Co-op Bank ‘years away’ from profit as losses soar

Picture: PA
Picture: PA
Share this article
Have your say

Bosses at the Co-operative Bank have admitted that it will take several years before the firm returns to profit after massive writedowns on its soured loans dragged it deeper into the red.

The scale of the lender’s troubles were unveiled as its new management team, led by former HSBC North America chief Niall Booker, attempt to plug a £1.5 billion black hole in its finances.

Core tier one capital ratio, a key measure of the firm’s financial strength, slumped to 4.9 per cent, from 8.8 per cent a year earlier, and the bank expects to miss its target of improving that to 9 per cent by the year-end.

Triggered by its disastrous acquisition of Britannia Building Society in 2009, the Co-op Bank wrote down the value of its loan book by £496 million, while it took a £148.4m hit on a new IT system.

Those writedowns pushed the bank to a pre-tax loss of £709.4m for the six months to 30 June, from £58.6m a year earlier, and chairman Richard Pym warned it “will not remain a going concern” if investors do not support its rescue plan.

Booker added: “We do not expect to be profitable for some years and legacy issues will continue to have an impact on the bank for some time.”

Under plans drawn up by Euan Sutherland, the Scots-born chief executive of the parent Co-operative Group, bondholders will be forced to take losses on their investment as part of a “bail-in”. This move will generate about £1bn in capital, while the group is seeking to raise a further £500m by selling parts of its business.

Scottish Life-owner Royal London has already bought its fund management and life insurance arms for £219m, and Sutherland said “good progress” was being made on the sale of its general insurance business, with a deal expected next year.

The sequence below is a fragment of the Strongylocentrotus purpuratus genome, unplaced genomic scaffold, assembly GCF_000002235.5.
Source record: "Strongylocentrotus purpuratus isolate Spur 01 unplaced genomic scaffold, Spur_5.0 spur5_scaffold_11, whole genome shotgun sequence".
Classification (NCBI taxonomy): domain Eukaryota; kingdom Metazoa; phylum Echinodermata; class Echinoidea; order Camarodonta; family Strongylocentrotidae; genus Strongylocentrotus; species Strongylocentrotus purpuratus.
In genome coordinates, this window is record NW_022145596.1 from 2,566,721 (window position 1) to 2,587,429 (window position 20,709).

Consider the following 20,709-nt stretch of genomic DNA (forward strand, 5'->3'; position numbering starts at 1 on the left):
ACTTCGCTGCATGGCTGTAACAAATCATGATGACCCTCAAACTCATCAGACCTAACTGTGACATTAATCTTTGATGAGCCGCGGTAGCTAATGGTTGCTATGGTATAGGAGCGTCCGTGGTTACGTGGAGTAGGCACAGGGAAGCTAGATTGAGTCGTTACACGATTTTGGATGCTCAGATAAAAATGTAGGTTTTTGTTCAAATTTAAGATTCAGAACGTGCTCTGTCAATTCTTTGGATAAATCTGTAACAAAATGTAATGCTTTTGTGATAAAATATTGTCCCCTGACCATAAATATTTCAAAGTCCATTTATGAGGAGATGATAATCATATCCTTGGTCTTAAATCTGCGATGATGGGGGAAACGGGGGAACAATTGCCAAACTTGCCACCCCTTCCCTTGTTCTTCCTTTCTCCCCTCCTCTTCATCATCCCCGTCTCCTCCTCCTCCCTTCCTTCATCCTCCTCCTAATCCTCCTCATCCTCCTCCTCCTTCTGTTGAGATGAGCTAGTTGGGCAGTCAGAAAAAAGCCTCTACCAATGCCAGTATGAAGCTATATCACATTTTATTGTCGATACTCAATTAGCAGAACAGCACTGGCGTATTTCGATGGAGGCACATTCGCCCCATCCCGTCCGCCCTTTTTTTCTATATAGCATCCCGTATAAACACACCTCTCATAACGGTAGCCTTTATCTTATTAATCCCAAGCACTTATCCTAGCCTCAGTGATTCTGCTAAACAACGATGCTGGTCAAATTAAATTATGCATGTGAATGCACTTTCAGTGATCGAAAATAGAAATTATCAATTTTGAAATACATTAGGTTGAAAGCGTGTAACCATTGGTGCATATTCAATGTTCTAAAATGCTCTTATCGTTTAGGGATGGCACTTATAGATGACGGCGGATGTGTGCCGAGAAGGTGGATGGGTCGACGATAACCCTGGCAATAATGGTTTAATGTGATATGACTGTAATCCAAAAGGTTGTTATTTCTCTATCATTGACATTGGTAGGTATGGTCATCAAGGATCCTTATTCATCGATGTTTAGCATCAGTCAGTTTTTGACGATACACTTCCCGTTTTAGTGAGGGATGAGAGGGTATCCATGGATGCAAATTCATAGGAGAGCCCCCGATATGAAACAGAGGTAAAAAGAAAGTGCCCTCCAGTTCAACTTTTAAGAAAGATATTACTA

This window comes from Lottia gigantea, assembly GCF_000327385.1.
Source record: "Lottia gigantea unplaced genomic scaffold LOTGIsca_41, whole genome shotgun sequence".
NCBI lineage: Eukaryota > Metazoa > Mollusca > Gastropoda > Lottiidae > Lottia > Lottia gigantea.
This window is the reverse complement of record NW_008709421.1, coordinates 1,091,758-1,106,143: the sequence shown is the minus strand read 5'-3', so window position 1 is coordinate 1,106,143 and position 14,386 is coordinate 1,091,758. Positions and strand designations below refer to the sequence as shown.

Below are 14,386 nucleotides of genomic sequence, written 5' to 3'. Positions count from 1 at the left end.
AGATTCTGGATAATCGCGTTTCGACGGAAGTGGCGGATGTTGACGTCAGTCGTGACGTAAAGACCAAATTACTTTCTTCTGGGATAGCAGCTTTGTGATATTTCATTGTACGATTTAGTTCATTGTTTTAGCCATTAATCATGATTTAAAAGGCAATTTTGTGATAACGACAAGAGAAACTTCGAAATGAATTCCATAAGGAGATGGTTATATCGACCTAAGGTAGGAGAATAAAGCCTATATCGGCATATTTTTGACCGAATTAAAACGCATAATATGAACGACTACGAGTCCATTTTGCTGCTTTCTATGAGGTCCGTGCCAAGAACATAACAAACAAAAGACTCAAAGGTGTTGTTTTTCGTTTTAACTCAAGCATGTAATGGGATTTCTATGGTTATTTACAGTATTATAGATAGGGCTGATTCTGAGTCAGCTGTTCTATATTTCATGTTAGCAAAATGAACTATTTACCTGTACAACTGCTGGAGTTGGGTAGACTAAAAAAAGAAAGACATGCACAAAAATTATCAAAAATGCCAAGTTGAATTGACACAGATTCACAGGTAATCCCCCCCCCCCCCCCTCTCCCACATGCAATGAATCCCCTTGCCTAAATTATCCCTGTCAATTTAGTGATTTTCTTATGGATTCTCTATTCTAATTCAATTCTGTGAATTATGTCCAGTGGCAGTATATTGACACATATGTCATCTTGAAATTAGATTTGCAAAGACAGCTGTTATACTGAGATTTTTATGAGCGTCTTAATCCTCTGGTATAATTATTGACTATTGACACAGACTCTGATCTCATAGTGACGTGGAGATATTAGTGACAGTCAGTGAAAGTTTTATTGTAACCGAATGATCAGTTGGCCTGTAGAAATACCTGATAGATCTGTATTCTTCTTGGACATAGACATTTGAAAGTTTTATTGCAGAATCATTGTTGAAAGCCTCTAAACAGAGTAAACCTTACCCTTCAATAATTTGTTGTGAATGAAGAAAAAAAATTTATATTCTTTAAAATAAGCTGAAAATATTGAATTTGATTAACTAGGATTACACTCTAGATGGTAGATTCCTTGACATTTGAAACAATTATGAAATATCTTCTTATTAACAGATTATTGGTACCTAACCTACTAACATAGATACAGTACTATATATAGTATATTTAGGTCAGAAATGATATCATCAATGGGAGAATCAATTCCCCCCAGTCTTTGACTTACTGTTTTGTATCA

He added: “There are no quick fixes here. This will be a challenging four-year turnaround that begins with our comprehensive plan to restore the bank to stability, agreed the Prudential Regulation Authority (PRA).”

The Co-op, which has interests spanning retail and funeral services, employs more than 100,000 people and warned of job losses as it restructures the wider group as well as the bank, but did not say how many staff could be affected. Sutherland said: “It’s inevitable in a restructuring of this size that there will be some jobs at risk.”

Co-op Bank once harboured ambitions of challenging the established high street lenders, but a £750m deal to buy 632 branches from Lloyds Banking Group collapsed in April, leading to a £34.6m charge in the first half.

Former Treasury official Sir Christopher Kelly has been drafted in to carry out a “forensic” inquiry into the Lloyds deal and Britannia takeover, and is due to report back in May.

A spokesman for the PRA said the banking regulator will continue to keep a close eye on the Co-op as it works to address the £1.5bn capital shortfall it identified in June.

Losses at the bank dragged the wider Co-op group to a £559m loss, from an £18m profit a year ago.